[This talk contains graphic languageViewer discretion is advised] So, this is the first and the last slide each of my 6, 400 studentsover the last 15 years has seen.

I do not believe you can builda multibillion-dollar organization unless you are clear on which instinctor organ you are targeting.

Our species has a need for a superbeing.

Our competitive advantageas a species is our brain.

Our brain is robust enough to askthese really difficult questions, but, unfortunately, it doesn’t havethe processing power to answer them, which creates a need for a superbeing that we can pray toand look to for answers.

What is prayer? Sending a query into the universe, and hopefully there’s some sortof divine intervention — we don’t need to understandwhat’s going on — from an all-knowing, all-seeing superbeing that gives us authoritythat this is the right answer.

“Will my kid be all right?” You have your planet of stuff, you have your planet of work, you have your planet of friends.

If you have kids, you know that once somethingcomes off the rails with your kids, everything melts, in your universeto the Sun that is your kids.

“Will my kid be all right?” “Symptoms and treatment of croup”in the Google query box.

One in six queries presented to Googlehave never been asked before in the history of mankind.

What priest, teacher, rabbi, scholar, mentor, boss has so much credibility that one in six questionsposed to that person have never been asked before? Google is our modern man’s God.

Imagine your face and your nameabove everything you’ve put into that box, and you’re going to realizeyou trust Google more than any entity in your history.

(Laughter) Let’s move further down the torso.

(Laughter) One of the other wonderful thingsabout our species is we not only need to be loved, but we need to love others.

Children with poor nutritionbut a lot of affection have better outcomes than childrenwith good nutrition and poor affection.

However, the best signalthat you might make it to be part of the number-one fastestgrowing demographic in the world — centenarians, peoplewho live to triple digits — there are three signals.

In reverse order: your genetics –not as important as you’d like to think, so you can continue to treatyour body like shit and think, “Oh, Uncle Joe lived to 95, the die have been cast.

” It’s less important than you think.

Number two is lifestyle.

Don’t smoke, don’t be obese, and prescreen — get rid of about two-thirdsof early cancers and cardiovascular disease.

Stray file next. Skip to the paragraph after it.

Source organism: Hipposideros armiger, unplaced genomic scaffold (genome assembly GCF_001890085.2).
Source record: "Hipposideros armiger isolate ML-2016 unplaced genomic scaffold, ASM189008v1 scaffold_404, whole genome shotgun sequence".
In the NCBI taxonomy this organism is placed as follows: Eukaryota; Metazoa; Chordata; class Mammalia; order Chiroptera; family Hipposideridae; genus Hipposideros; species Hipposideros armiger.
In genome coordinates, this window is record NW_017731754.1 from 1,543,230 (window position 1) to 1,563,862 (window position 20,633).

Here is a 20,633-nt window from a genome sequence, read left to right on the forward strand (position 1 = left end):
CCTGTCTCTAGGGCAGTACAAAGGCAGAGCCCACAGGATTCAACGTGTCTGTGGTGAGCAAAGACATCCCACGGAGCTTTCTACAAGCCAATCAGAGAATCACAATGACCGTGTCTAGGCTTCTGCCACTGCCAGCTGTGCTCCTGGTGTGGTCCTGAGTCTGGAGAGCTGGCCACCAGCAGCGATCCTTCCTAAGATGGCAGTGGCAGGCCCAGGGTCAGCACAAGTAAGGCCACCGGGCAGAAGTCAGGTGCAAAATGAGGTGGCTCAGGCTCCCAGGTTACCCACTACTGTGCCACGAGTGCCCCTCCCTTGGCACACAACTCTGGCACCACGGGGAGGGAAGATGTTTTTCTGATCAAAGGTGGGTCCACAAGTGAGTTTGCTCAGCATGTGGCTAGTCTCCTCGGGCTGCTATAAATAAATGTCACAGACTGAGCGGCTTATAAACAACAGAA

The number one indicator or signalthat you’ll make it to triple digits: How many people do you love? Caretaking is the security camera — we call the low-resolutionsecurity camera in our brain — deciding whether or notyou are adding value.

Facebook taps into our instinctive neednot only to be loved, but to love others, mostly through picturesthat create empathy, catalyze and reinforce our relationships.

Let’s continue our journey down the torso.

Amazon is our consumptive gut.

The instinct of more is hardwired into us.

The penalty for too littleis starvation and malnutrition.

Open your cupboards, open your closets, you have 10 to 100x times what you need.

Why? Because the penaltyfor too little is much greater than the penalty for too much.

So “more for less” is a business strategythat never goes out of style.

It’s the strategy of China, it’s a the strategy of Walmart, and now it’s the strategy of the mostsuccessful company in the world, Amazon.

You get more for less into your gut; digest, send it to your muscularand skeletal system of consumption.

Moving further, once we know we will survive, the basic instinct, we move to the secondmost powerful instinct, and that is to spread and selectthe strongest, smartest and fastest seed to the four corners of the earth, or pick the best seed.

This is not a timepiece.

I haven’t wound it in five years.

It’s my vain attempt to say to people, “If you mate with me, your children are more likely to survive than if you mate with someonewearing a Swatch watch.

” (Laughter) The key to business is tapping intothe irrational organs.

“Irrational” is Harvard Business School’sand New York Business School’s term for fat profit marginsand shareholder value.

“High-caloric paste for your children.

” No? You love your choosy mom.

Why choosy moms choose Jif:you love your kids more.

The greatest algorithm for shareholdercreation from World War II to the advent of Google was taking an average productand appealing to people’s hearts.